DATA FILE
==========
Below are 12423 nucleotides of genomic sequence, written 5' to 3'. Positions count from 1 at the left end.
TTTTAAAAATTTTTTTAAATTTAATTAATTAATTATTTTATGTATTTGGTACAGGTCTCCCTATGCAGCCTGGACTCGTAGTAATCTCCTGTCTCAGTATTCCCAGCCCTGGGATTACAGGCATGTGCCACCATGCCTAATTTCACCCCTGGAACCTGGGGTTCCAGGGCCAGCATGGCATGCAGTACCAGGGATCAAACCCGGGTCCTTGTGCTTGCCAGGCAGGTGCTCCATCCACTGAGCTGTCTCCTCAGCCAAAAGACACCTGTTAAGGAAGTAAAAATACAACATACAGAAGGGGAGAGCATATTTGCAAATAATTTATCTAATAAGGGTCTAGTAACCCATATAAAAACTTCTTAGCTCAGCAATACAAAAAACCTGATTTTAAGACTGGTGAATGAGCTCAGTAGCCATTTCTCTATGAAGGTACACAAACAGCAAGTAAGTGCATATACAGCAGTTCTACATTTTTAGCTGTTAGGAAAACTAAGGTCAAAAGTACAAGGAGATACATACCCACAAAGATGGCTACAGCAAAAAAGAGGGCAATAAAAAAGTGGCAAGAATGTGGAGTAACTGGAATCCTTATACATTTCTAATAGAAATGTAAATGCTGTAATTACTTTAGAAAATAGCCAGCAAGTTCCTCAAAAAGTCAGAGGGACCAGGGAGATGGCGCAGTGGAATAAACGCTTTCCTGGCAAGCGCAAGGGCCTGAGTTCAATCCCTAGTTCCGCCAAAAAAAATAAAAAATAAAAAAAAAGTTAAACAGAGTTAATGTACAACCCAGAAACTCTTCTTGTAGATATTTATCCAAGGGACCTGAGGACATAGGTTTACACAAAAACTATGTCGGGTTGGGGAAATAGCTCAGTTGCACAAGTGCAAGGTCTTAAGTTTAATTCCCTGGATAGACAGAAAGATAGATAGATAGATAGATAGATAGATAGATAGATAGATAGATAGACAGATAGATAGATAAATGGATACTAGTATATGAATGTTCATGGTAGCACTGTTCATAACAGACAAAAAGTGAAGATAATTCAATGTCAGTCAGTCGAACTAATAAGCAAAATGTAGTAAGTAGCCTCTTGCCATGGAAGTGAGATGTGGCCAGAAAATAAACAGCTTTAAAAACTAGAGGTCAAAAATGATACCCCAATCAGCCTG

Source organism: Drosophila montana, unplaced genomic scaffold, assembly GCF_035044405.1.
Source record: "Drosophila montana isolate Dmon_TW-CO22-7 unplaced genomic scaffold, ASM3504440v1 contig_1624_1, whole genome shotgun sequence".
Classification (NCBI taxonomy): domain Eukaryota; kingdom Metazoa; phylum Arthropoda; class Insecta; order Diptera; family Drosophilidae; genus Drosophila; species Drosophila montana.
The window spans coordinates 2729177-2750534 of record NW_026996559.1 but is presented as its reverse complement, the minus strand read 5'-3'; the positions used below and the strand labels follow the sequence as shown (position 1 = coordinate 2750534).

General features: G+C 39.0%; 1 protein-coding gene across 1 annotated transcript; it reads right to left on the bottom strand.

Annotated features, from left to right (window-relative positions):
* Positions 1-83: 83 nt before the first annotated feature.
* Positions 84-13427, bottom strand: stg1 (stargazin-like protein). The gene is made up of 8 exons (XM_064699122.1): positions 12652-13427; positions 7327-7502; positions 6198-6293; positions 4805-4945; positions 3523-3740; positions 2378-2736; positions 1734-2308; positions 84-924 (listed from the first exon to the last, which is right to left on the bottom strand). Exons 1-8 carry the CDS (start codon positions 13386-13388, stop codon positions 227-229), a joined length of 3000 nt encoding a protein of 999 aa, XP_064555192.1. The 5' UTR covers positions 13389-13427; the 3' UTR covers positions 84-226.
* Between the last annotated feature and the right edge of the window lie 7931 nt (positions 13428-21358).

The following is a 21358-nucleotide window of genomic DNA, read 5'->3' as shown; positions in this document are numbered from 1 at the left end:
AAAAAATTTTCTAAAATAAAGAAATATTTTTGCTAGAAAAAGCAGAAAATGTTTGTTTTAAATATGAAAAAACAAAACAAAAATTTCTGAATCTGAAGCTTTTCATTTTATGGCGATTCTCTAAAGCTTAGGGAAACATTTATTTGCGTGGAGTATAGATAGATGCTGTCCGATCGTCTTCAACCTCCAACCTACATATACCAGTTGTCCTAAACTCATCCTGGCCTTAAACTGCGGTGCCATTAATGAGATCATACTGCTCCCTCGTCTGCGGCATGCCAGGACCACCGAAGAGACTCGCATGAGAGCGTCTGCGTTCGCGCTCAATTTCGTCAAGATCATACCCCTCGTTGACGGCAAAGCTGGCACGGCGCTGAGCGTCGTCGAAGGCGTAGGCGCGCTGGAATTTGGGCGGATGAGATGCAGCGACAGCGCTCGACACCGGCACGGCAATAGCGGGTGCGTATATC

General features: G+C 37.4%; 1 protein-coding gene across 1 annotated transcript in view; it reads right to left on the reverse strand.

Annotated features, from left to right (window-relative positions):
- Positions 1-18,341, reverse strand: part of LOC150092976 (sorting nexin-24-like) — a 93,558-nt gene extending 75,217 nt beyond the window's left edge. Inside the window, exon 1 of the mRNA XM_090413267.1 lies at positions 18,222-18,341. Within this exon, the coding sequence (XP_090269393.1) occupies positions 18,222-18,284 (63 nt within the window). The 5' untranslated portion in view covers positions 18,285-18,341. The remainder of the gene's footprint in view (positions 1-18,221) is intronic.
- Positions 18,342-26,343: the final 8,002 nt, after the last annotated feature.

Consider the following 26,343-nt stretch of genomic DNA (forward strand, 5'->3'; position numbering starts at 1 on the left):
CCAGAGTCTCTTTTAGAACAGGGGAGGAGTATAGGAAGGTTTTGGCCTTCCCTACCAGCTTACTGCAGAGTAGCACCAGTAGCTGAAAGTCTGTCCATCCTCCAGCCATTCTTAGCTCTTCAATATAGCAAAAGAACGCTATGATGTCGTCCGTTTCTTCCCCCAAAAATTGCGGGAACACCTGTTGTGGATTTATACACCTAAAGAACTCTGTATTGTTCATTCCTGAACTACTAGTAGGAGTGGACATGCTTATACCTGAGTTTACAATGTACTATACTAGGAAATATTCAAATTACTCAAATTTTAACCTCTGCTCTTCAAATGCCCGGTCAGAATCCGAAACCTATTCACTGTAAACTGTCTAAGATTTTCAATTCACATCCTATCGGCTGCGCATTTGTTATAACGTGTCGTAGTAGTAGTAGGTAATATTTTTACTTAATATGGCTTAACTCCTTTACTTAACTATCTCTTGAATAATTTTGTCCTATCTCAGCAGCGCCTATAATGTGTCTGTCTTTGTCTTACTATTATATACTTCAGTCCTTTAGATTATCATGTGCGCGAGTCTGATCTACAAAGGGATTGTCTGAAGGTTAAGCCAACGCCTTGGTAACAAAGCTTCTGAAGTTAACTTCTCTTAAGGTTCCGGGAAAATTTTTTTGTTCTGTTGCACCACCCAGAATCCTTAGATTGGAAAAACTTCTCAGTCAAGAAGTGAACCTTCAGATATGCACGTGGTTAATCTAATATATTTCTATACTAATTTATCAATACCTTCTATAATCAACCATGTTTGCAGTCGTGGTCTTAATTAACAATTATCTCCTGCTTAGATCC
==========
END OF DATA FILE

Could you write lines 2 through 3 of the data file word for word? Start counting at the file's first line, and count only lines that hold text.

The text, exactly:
TTTTAAAAATTTTTTTAAATTTAATTAATTAATTATTTTATGTATTTGGTACAGGTCTCCCTATGCAGCCTGGACTCGTAGTAATCTCCTGTCTCAGTATTCCCAGCCCTGGGATTACAGGCATGTGCCACCATGCCTAATTTCACCCCTGGAACCTGGGGTTCCAGGGCCAGCATGGCATGCAGTACCAGGGATCAAACCCGGGTCCTTGTGCTTGCCAGGCAGGTGCTCCATCCACTGAGCTGTCTCCTCAGCCAAAAGACACCTGTTAAGGAAGTAAAAATACAACATACAGAAGGGGAGAGCATATTTGCAAATAATTTATCTAATAAGGGTCTAGTAACCCATATAAAAACTTCTTAGCTCAGCAATACAAAAAACCTGATTTTAAGACTGGTGAATGAGCTCAGTAGCCATTTCTCTATGAAGGTACACAAACAGCAAGTAAGTGCATATACAGCAGTTCTACATTTTTAGCTGTTAGGAAAACTAAGGTCAAAAGTACAAGGAGATACATACCCACAAAGATGGCTACAGCAAAAAAGAGGGCAATAAAAAAGTGGCAAGAATGTGGAGTAACTGGAATCCTTATACATTTCTAATAGAAATGTAAATGCTGTAATTACTTTAGAAAATAGCCAGCAAGTTCCTCAAAAAGTCAGAGGGACCAGGGAGATGGCGCAGTGGAATAAACGCTTTCCTGGCAAGCGCAAGGGCCTGAGTTCAATCCCTAGTTCCGCCAAAAAAAATAAAAAATAAAAAAAAAGTTAAACAGAGTTAATGTACAACCCAGAAACTCTTCTTGTAGATATTTATCCAAGGGACCTGAGGACATAGGTTTACACAAAAACTATGTCGGGTTGGGGAAATAGCTCAGTTGCACAAGTGCAAGGTCTTAAGTTTAATTCCCTGGATAGACAGAAAGATAGATAGATAGATAGATAGATAGATAGATAGATAGATAGATAGACAGATAGATAGATAAATGGATACTAGTATATGAATGTTCATGGTAGCACTGTTCATAACAGACAAAAAGTGAAGATAATTCAATGTCAGTCAGTCGAACTAATAAGCAAAATGTAGTAAGTAGCCTCTTGCCATGGAAGTGAGATGTGGCCAGAAAATAAACAGCTTTAAAAACTAGAGGTCAAAAATGATACCCCAATCAGCCTG

Source organism: Drosophila montana, unplaced genomic scaffold, assembly GCF_035044405.1.